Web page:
We cannot live in a world that is interpreted for us by others. An interpreted world is not a hope. Part of the terror is to take back our own listening. To use our own voice. To see our own light. – Hildegard of Bingen, quoted by Barbara Brown Taylor, in Learning to Walk in the Dark.
Saints are luminous. In our iconography, they wear haloes. And in our story-telling, they shed light upon the world around them, and the light they shed reveals God.
They have long been suspect, though, among Protestants, whose Reformers preferred to lift into the light the lives of ordinary folks, and call them Holy, and People of God. New England, especially, has been anti-heroic in its religion. Congregationalists had no Main Man, no Founding Father, no doctrinal yardstick by which to measure lives, ideas.
A pastiche, a quilt, a stew of theologies form the platform for holiness, and the ingredients change often, as the schools and the preachers themselves change. A dash of Luther, a dollop of Cranmer, a pinch of Calvin, a cupful of Renaissance humanism, an equal amount of Celtic nature devotion, an adoration of the printed word, all these remain in the blend now, and have been there since the earliest preachers stepped ashore. Yet there is no doffing of the cap to any of them in particular, rather a continued wrestling with them all. And the flavor of the age is in there, too: perhaps a Beecher, or a William Sloane Coffin, or the Dalai Lama, or the Beatles.
Yet for all our piety of ordinariness, the idolatry of heroism does creep in. The calendar of saints in liturgical churches is made from lives as ordinary and faithful and human as any reformer could want. Yet time and the imagination of our hearts transforms them into paragons of achievement. And in the non-liturgical churches we do the same.
Jesus, though, lifted up the lives of those from whom we’d rather look away: the lost, the lame, the lonely, the lovelorn, the left-behind. A blind beggar from the streets of Jericho. A Samaritan who helped a beaten man. A father with two troublesome sons and a weary heart. A woman bent-over for eighteen years. Another with twelve demons in her spirit. Peter, the fool, who loved Jesus and almost never understood him.
Jesus never climbed the ladder of success. In fact, he warned against even a step-stool of status in the preaching of the kingdom. Don’t take special names of honor for yourself, he said to the disciples, and don’t call anyone Father, for only God gives you life, and deserves that honor.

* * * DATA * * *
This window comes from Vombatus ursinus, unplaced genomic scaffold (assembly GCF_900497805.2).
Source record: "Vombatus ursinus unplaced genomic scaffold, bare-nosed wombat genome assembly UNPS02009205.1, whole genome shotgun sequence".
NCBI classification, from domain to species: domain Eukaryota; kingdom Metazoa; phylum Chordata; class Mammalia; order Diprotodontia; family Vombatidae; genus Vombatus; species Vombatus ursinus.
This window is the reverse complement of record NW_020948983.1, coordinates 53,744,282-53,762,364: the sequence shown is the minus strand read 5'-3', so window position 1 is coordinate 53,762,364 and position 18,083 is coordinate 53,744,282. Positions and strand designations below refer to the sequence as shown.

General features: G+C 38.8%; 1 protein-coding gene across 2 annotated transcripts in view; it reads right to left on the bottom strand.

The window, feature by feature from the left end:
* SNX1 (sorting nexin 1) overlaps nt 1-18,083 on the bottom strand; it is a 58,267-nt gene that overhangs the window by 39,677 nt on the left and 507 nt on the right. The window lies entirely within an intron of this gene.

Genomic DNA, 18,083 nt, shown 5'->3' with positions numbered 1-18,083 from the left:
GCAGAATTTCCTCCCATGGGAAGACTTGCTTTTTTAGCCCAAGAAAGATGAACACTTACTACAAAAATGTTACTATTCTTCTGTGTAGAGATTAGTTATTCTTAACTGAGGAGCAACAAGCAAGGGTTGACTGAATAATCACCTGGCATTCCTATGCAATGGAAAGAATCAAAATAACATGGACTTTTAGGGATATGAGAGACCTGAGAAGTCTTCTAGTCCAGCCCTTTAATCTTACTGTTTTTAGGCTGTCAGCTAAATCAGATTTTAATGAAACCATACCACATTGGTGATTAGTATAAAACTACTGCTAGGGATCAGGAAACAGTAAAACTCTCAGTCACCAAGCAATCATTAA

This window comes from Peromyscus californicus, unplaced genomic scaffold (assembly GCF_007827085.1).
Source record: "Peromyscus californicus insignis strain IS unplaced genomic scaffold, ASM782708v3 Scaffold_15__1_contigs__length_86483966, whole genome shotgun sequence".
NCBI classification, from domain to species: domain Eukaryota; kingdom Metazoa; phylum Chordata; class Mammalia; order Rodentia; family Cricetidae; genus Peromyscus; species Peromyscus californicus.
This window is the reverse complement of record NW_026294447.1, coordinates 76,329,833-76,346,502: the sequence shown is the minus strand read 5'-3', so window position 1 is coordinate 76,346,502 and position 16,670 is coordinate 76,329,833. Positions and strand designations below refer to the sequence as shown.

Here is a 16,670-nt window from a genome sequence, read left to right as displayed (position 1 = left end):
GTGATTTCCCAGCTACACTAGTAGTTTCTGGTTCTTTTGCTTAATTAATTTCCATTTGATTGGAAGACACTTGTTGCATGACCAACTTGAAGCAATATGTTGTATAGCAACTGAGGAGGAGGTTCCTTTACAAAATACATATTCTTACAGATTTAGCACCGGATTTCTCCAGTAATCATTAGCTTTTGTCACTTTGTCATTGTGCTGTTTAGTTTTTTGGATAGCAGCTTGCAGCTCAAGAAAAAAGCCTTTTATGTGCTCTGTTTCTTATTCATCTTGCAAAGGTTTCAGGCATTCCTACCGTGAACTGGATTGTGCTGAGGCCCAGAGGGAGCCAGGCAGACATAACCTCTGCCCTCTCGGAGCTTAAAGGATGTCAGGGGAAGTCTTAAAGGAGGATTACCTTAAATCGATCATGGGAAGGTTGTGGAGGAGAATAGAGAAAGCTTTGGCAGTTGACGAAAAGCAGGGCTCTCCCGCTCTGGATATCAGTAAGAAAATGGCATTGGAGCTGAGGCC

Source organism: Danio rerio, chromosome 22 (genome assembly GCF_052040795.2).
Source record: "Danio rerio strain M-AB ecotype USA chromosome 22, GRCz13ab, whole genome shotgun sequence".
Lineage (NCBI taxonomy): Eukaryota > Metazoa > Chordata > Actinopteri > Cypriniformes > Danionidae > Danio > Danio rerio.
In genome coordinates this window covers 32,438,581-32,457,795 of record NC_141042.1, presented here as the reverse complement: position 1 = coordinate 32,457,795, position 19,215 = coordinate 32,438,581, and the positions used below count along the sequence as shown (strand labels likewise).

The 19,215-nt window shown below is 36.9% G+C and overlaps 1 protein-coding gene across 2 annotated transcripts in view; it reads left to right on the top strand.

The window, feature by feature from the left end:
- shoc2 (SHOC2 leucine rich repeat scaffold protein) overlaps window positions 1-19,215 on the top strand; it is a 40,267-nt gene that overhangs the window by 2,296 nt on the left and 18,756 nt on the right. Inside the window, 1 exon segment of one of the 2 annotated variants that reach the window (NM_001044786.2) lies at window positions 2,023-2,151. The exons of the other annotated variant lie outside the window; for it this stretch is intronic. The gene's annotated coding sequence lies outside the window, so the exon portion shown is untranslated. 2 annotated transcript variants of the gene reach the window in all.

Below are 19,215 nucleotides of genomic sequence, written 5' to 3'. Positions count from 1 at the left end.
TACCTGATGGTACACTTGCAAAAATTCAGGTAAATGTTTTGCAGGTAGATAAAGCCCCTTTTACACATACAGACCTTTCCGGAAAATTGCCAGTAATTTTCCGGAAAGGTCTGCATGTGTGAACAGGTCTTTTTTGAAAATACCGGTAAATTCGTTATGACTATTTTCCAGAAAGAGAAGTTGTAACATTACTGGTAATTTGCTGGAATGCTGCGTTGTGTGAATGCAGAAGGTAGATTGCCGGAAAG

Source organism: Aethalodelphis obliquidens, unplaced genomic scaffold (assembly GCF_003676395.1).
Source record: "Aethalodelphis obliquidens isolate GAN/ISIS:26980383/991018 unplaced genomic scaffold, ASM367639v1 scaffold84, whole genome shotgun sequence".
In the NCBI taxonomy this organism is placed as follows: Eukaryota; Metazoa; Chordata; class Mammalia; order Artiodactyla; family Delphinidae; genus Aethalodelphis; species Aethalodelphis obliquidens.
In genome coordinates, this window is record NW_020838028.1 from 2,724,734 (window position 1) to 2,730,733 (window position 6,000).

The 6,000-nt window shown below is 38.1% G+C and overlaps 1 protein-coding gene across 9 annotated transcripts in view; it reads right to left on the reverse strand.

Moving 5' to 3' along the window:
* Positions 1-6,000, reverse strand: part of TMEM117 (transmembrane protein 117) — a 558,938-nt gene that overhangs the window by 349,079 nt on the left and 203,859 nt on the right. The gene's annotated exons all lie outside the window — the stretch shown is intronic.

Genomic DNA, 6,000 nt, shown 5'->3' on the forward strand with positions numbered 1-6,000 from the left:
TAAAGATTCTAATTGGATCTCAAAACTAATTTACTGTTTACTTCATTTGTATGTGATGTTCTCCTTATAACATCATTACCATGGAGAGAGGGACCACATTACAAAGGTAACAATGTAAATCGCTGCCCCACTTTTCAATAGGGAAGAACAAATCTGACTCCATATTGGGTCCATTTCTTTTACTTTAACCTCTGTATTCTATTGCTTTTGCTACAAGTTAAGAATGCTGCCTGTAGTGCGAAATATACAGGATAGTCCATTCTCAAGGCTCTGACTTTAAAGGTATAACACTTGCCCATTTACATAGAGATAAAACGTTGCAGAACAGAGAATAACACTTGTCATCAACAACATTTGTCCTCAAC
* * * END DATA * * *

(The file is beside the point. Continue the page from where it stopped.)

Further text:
We do, though. We use Reverend, and Pastor, and Friend with a capital. When I was a child, we had a minister who had us call him Pa! And he called everyone Dearie.
Jesus pronounced us Blessed, not when we were achieving things, and not when our lives were going splendidly, not on graduation days and not when we paid off the mortgage, but when we were lost and lonely and loveless:
Blessed are you, he said, when you are poor in spirit; when you are laid low by mourning; when you are meek, and unheard; when you long for justice with all your heart; when you are merciful; when your heart is pure enough to see the good in people; when you are peacemakers; when you are persecuted and when you are reviled. For, he said, the kingdom of heaven is yours. You shall be comforted and your hearts shall lift up. Your hunger for justice shall be filled. You shall see God with your pure heart. And enter the kingdom in your peacemaking. And be alive with me, for I, too was persecuted and reviled, as were the prophets.
Jesus treasures in those who hurt so, their ability to survive with their own humanity intact despite the way they have been treated by the world. This part of themselves becomes a shining light, becomes the window of their souls, and a lighted path for all our souls.
And by choosing no others to hold up to us than these, who have been despised and for long, Jesus is teaching that Saints do not come into this world apart from their suffering.
Nor will we be able to find the light of God in our own lives, apart from ours. For the saints are not among us to show us the way into easy, comfortable lives. They are here to show us how to keep going in deep darkness, how to survive the bullies, how to have hope in mean times.
It is November. The spooks and hobgoblins, the ghouls and ghosts, are abroad in the dark of the year. And so are the Saints, whose cauldrons are full of the tastes of their adventures, and the fire of their spirits, and the light that they have seen in this world, with the eyes of their hearts.
1. Contemporary Icon, Hildegard of Bingen. Google Images.
2. Ethiopian Orthodox Saints. Google Images.
3. Procession of Saints, detail. Google Images.
4. Two Saints: Peter and Martha. Caravaggio, 1517. Metropolitan Museum of Art, New York. Vanderbilt Divinity School Library, Art in the Christian Tradition.
5. St. Brendan. Freestanding Sculpture, Knock, County Mayo. Ireland. Vanderbilt Divinity School Library, Art in the Christian Tradition.
6. Contemporary Icon of St. Peter and St. Paul. Google Images.